The more passengers on board a boat, the less likely the skipper was to have enough lifejackets for everyone. Although 76% of recreational vessel users said they considered it very important for adults to wear lifejackets for the entire time they were on the water, a much smaller percentage (65%) said they did this every time they went out on their vessel.

Most people (96%) believed it Was very important to ensure that children wear lifejackets the entire time they are on the water.

Communications equipment

Nearly all recreational vessels users (98%) reported carrying at least one way to call for help.

Two-thirds of people surveyed said it was very important to carry at least two ways to call for help. However, only half (51%) said they actually carried two ways of calling for help every time they went out. And almost one-third (29%) said they never carried at least two ways to call for help when they went boating.

Proportion carrying two methods of communication

A cellphone in a waterproof bag was the most commonly carried communication device (56%), followed by flares (41%), a cellphone not in a plastic bag (29%), a distress beacon (27%) and a marine radio fixed to the vessel (26%).

Users of larger vessels were significantly more likely to carry at least two forms of communication than users of smaller vessels (81% of power boat users and 66% of sail boat users, compared with 37% of “other” vessel users and 20% of kayakers/canoeists).

Marine weather

The research found 73% of all recreational vessel users said it was very important to check the marine weather forecast before going out on the water. However, only 64% said they actually did this every time they went out.

Users of larger vessels were significantly more likely than users of smaller vessels to check the forecast every time they went out (87% of sail boat users and 81% of power boat users, compared with 55% of “other” vessel users and 44% of kayakers/canoeists).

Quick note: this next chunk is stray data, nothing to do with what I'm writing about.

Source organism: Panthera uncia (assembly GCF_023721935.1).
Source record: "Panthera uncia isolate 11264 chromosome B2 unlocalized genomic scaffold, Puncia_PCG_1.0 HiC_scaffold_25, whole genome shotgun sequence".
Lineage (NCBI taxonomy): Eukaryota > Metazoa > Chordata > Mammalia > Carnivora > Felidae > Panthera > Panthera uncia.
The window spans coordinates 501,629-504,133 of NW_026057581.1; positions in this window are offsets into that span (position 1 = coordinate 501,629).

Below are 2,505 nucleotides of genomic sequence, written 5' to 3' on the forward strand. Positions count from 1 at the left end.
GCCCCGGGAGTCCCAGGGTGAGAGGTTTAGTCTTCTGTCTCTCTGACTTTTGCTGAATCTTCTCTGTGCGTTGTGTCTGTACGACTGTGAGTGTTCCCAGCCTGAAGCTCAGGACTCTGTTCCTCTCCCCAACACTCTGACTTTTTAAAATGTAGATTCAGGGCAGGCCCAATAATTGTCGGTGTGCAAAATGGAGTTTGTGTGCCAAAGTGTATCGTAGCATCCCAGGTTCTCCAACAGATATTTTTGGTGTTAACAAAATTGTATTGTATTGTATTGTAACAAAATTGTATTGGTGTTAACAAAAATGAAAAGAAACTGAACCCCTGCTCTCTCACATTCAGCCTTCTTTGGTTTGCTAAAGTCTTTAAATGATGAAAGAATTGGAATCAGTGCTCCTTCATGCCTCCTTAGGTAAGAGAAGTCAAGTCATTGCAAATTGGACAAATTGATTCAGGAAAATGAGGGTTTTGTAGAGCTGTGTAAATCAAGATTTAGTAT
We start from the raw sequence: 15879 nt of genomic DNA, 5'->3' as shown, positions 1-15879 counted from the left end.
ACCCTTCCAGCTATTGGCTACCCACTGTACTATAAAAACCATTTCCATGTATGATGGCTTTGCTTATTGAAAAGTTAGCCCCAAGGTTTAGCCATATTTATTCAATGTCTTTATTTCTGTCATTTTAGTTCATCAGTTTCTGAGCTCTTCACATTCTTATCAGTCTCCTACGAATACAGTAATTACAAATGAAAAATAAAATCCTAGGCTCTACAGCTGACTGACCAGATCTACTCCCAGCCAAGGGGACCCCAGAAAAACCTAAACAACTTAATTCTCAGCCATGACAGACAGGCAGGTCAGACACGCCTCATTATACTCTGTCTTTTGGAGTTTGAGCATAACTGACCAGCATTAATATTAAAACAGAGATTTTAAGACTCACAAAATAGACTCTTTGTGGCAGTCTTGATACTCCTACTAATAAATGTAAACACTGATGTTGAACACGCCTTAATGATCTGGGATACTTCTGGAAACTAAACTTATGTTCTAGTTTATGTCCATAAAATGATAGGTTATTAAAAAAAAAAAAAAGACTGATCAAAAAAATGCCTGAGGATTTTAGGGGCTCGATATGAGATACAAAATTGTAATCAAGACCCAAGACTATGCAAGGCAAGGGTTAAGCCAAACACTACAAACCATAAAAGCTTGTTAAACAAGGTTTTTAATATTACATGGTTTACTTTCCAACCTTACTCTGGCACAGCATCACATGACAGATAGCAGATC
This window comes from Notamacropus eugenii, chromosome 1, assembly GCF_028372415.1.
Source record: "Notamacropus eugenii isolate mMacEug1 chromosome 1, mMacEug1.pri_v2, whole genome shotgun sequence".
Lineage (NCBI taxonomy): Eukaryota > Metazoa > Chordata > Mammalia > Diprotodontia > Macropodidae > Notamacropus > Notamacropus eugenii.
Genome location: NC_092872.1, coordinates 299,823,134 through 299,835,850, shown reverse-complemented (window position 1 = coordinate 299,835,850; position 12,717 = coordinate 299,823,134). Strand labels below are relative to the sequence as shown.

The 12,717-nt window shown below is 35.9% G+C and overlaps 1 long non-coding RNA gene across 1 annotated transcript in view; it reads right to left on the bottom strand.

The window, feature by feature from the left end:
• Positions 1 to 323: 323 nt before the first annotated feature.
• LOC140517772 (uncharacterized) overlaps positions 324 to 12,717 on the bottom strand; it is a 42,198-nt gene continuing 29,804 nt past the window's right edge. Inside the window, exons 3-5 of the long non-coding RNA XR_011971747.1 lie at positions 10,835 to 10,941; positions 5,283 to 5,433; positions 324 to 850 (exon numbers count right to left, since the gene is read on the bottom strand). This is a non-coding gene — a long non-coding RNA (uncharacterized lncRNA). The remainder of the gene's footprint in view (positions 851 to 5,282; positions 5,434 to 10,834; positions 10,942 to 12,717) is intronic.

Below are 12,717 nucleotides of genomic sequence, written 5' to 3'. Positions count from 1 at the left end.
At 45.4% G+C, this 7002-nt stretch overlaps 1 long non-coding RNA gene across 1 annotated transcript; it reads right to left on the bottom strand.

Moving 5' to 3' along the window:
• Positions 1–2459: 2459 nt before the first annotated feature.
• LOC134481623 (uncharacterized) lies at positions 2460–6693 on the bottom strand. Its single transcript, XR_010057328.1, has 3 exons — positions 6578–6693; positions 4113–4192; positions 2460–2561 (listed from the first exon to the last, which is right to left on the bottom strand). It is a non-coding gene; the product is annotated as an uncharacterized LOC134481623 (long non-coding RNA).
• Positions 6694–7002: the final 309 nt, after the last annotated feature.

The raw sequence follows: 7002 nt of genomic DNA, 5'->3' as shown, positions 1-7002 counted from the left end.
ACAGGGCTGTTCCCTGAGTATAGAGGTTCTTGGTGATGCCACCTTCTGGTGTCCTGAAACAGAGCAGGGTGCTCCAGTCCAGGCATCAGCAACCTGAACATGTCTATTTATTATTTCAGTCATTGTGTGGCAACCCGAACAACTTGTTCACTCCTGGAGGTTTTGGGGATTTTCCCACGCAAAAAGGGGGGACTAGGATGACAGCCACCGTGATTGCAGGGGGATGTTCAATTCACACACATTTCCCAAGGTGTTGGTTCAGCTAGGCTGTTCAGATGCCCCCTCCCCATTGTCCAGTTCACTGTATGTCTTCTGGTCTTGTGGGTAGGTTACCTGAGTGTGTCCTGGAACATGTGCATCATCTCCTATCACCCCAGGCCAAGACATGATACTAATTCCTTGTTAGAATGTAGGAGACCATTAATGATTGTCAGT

Alcohol

More than three-quarters (76%) of people said they never consume alcohol while boating. The rate of people who abstain from alcohol was highest for kayakers and canoeists (90%) and lowest for users of powered vessels and sail boats (66% and 62%, respectively).

Almost the same proportion of survey respondents rated it important to avoid consuming alcohol before or during boating (72%). The rate varied according to the type of vessel used, with more kayakers and canoeists considering it extremely important to avoid alcohol than boaties in powered vessels and sail boats.

Related information:
Learn about our latest safety campaign and messages for recreational boaties.

Safety campaigns

Read about the events and initiatives supporting Maritime NZ’s safety campaigns and messages.

See all campaigns
A quick guide to skipper responsibilities.

Know how to operate safely

Know your responsibilities as a skipper and understand the boating rules.
Learn more